There aren’t many tougher decisions to make in a newsroom than sending journalists to a war zone.
It’s a constant stress from the moment the reporter and the photographer board the plane with helmet and bulletproof vest until the return. And the closer the team gets to the bombardments, the more we have to ensure their safety almost step by step. As was the case in recent days when Isabelle Hachey and Martin Tremblay decided to go to Mykolaiv to bear witness to the horrors of war.
Very difficult not to think of all these representatives of the media affected by the shootings of the Russian army since the beginning of the conflict. It’s hard not to think of the five journalists killed: Brent Renaud, Pierre Zakrzewski, Oleksandra Kuvshinova, Evgueni Sakoun and Viktor Doudar.
Each journalist killed or neutralized by terror is one less observer of the human condition.
Excerpt from the United Nations Plan of Action on the Safety of Journalists and the Issue of Impunity (2012)
We even come, in a twisted way, to wonder if it is a good idea that the International Court of Justice is already targeting Russia in a categorical way. Isn’t this adding an incentive to kill journalists, who are so many witnesses to the invasion that is taking place?
To use the title of a Hitchcock novel: “Silence, we kill…”
And yet, it is necessary to send journalists on the spot. We must send photographers to report on the conflict and its consequences.
Remember the importance of journalistic coverage during the Vietnam War era, or during the liberation of the death camps at the end of the Second World War.
Sending reporters makes it possible to tell the fate of the victims, to assess the damage incurred, to impute war crimes to those responsible and, more simply, to understand what is happening on the spot.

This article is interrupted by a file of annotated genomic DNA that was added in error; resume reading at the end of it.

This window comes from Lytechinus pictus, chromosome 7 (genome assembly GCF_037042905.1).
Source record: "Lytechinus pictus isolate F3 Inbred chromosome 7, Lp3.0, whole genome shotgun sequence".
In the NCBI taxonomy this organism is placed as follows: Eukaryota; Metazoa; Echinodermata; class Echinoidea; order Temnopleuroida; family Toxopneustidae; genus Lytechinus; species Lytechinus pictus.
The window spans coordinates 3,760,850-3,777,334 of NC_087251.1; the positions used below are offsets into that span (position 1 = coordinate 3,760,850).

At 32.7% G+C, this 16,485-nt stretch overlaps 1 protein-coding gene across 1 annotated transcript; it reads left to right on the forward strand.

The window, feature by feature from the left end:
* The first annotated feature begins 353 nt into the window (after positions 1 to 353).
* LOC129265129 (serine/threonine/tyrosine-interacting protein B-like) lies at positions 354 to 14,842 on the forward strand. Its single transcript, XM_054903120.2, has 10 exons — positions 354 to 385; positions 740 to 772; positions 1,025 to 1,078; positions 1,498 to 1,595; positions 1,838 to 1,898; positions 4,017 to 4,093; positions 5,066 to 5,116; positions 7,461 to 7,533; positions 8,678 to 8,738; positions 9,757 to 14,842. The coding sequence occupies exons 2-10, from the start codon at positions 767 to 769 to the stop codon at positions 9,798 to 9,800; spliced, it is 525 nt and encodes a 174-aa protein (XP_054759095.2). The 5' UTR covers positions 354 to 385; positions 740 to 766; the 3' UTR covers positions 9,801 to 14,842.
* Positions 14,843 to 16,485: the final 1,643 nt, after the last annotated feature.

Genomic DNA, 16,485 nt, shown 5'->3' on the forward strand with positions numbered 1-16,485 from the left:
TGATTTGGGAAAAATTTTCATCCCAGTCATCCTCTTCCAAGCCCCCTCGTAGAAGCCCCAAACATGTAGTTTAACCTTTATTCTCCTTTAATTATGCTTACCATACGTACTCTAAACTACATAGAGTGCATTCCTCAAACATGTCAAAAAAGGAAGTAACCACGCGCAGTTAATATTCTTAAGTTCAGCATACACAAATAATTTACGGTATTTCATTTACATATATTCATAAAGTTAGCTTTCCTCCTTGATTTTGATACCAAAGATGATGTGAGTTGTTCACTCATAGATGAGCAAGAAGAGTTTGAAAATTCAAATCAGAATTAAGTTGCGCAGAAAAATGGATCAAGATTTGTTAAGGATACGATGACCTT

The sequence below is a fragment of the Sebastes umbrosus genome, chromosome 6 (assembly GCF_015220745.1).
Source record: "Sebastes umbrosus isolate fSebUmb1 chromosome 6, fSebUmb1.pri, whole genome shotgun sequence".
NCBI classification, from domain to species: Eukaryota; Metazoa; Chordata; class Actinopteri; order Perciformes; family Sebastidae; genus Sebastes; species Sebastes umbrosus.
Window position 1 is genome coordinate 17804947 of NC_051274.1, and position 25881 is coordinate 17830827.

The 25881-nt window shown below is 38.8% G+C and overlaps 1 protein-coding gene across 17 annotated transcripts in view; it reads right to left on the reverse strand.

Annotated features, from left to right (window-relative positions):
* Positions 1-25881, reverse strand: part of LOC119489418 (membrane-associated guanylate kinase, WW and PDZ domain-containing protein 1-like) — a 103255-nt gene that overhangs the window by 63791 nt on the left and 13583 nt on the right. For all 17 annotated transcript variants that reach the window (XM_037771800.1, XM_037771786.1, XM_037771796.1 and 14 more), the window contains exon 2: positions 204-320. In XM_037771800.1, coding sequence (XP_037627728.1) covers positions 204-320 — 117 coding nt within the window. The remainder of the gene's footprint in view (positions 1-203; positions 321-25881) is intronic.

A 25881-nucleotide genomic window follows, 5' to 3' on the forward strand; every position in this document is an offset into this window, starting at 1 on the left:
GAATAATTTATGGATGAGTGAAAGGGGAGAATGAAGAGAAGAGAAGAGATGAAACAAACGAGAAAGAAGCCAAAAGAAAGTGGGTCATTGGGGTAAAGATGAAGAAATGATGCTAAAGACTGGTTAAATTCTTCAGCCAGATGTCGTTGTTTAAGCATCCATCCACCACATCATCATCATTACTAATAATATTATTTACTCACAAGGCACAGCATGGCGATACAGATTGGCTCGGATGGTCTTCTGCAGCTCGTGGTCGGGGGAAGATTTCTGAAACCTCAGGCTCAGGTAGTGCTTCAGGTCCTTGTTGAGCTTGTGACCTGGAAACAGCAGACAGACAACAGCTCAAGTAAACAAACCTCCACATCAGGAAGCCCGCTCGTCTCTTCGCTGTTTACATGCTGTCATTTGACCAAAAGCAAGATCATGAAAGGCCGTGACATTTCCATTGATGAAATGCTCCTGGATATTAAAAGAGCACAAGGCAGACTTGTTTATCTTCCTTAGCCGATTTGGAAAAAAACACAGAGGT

Moreover, many of you have been there since the start of the conflict, dear readers. The readership of The Press devotes an average of more than 15 minutes a day to covering the conflict, proof of the importance of bearing witness to the conflict in Ukraine, particularly in the field. And proof of your interest in understanding the ins and outs of this war, despite all its horror.
But of course, war hedging carries a risk. And this is even truer today than 30 years ago.
The oldest remember that in another era, writing “TV” in big white letters on a car was the equivalent of an invisibility cloak. Not anymore, alas.
As the Swiss photographer Guillaume Briquet learned the hard way a few days ago. After passing a Ukrainian checkpoint on a road to Mykolaiv, he was targeted by fire from suspected members of a Russian special commando. Despite the many “press” signs on his vehicle.
That said, let’s make one thing clear right away: I certainly wouldn’t want to give the impression that killing a journalist in a war zone is worse than killing a civilian.
It’s just as bad, actually.
Because the Geneva Conventions put on an equal footing “journalists who carry out dangerous professional missions in areas of armed conflict” and civilians.
As long as they do not take a direct part in hostilities, both are equally protected by international law, even if the work of journalists requires them to run risks which sometimes approach those of soldiers.
We must therefore speak of the approximately 800 civilians killed in Ukraine, 1,300 civilians injured and 3.2 million refugees whose lives have changed, according to UN figures.
And we also have to talk about the journalists who are silenced when they are sent to a war zone at the risk of their lives… so that we are better informed.